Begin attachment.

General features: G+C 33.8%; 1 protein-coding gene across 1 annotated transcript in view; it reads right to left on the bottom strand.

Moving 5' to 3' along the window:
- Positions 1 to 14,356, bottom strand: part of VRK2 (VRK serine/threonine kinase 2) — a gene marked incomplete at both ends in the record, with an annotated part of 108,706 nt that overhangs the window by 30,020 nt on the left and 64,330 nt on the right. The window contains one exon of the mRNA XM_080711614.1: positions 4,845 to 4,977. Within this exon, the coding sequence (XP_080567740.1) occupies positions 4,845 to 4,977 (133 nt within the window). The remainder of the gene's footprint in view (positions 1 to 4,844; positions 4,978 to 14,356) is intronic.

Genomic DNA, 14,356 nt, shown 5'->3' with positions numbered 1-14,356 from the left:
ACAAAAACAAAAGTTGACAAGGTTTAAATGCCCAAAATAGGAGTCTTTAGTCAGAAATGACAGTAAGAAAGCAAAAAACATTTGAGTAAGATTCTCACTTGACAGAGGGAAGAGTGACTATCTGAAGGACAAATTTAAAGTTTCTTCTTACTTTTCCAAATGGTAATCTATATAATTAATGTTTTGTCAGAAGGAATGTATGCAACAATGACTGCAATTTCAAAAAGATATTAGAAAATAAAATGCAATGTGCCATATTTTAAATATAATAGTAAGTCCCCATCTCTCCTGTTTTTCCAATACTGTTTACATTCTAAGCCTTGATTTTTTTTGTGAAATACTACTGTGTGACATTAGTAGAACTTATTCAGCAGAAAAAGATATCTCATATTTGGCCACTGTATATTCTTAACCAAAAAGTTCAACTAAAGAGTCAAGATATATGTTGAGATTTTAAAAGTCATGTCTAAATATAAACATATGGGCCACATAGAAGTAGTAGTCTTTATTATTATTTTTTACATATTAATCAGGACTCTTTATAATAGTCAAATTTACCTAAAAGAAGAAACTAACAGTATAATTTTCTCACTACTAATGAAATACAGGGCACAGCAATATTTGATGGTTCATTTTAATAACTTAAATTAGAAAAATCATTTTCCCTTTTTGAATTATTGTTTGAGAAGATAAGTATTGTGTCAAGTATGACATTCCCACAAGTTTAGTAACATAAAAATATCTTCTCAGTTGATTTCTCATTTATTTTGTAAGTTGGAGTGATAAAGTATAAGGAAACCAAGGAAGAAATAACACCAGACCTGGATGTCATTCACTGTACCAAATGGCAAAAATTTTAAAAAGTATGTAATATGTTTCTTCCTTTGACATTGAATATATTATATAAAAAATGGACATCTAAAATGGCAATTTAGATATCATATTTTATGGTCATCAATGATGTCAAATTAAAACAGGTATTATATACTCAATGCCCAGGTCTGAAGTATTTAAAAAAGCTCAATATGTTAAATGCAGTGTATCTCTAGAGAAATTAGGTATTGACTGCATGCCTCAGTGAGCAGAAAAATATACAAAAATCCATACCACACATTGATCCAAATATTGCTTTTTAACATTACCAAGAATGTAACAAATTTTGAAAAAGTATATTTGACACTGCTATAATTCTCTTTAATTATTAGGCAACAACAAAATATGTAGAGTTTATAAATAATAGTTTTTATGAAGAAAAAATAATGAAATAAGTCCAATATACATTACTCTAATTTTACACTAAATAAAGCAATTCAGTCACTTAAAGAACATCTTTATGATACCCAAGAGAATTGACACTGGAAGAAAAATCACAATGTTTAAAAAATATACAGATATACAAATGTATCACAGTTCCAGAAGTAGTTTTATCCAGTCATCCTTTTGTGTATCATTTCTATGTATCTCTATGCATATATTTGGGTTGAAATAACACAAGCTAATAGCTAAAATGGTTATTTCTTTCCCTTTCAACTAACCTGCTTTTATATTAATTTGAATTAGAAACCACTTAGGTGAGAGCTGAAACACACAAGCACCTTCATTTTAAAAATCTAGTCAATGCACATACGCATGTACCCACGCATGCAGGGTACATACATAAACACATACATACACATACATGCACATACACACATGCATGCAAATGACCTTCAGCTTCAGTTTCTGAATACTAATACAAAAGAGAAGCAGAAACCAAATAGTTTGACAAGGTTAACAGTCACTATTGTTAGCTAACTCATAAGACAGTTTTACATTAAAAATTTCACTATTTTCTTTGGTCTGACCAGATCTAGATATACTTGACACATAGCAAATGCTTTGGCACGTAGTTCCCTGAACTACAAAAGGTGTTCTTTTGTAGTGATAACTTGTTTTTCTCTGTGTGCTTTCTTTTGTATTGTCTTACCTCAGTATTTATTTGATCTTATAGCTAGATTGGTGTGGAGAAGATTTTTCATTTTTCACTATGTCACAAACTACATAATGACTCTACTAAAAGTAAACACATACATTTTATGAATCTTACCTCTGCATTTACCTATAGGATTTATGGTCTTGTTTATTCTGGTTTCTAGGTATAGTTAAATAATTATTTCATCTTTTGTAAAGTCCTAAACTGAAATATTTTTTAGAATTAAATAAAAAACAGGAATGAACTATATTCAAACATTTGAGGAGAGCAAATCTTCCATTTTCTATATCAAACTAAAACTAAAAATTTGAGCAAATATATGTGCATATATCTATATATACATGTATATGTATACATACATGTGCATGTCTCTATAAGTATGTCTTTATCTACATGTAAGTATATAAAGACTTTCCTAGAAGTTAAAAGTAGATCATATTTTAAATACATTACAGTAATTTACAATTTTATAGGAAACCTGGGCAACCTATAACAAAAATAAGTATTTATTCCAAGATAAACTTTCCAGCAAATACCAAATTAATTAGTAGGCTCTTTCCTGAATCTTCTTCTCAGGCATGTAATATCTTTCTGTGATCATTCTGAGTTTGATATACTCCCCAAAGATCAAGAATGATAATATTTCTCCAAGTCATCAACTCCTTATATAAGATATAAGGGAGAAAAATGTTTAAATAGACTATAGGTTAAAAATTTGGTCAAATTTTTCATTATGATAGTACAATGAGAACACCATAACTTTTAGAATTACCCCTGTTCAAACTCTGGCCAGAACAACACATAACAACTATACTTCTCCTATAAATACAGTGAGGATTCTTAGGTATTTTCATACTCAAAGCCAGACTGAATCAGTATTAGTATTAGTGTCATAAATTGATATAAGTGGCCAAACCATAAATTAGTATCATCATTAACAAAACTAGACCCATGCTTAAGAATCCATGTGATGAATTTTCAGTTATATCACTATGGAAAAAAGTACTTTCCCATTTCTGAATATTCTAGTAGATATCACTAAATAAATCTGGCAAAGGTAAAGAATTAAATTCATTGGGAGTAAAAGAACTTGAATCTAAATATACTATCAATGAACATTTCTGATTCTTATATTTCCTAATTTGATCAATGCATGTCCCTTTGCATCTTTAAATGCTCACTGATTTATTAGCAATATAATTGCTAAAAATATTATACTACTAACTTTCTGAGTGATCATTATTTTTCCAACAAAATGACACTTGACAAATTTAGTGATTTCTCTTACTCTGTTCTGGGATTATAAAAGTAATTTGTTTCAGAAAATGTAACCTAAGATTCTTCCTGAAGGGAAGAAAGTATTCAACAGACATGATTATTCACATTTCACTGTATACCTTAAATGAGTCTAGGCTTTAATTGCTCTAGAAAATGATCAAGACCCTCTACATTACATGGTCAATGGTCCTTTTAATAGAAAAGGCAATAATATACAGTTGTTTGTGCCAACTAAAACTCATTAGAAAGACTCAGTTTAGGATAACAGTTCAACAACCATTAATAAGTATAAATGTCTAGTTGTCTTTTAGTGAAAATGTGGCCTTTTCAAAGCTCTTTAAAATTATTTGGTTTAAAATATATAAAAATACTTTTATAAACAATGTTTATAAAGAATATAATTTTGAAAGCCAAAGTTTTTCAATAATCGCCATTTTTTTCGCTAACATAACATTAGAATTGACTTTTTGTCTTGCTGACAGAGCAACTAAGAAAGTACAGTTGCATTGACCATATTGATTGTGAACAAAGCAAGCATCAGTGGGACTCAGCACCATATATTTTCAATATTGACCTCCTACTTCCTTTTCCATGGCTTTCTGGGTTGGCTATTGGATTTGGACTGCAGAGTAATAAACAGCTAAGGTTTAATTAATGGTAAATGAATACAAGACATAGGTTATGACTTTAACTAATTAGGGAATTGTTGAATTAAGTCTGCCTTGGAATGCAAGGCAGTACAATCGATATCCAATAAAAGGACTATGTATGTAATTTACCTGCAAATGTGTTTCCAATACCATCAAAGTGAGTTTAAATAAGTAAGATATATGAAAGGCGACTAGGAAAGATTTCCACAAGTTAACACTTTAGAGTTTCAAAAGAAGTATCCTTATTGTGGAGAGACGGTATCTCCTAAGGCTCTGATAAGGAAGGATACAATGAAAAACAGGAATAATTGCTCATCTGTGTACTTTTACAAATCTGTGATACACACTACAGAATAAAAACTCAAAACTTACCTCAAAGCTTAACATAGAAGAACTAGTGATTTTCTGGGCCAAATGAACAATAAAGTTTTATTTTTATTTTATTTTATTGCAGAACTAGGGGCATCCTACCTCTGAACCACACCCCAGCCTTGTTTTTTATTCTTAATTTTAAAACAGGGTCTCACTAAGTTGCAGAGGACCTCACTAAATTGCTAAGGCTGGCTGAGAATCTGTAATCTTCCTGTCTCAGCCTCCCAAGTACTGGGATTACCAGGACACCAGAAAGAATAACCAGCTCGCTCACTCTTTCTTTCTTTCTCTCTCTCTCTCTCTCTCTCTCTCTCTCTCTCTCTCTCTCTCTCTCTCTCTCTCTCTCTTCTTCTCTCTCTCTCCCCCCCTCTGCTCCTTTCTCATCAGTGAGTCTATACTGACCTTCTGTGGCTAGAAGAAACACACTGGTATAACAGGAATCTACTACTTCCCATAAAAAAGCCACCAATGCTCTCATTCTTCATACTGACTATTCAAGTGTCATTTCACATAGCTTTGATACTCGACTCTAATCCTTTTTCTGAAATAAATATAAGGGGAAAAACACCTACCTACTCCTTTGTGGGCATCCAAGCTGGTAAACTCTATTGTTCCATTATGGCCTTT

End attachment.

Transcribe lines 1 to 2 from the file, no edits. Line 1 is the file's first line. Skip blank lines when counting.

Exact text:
General features: G+C 33.8%; 1 protein-coding gene across 1 annotated transcript in view; it reads right to left on the bottom strand.

Moving 5' to 3' along the window: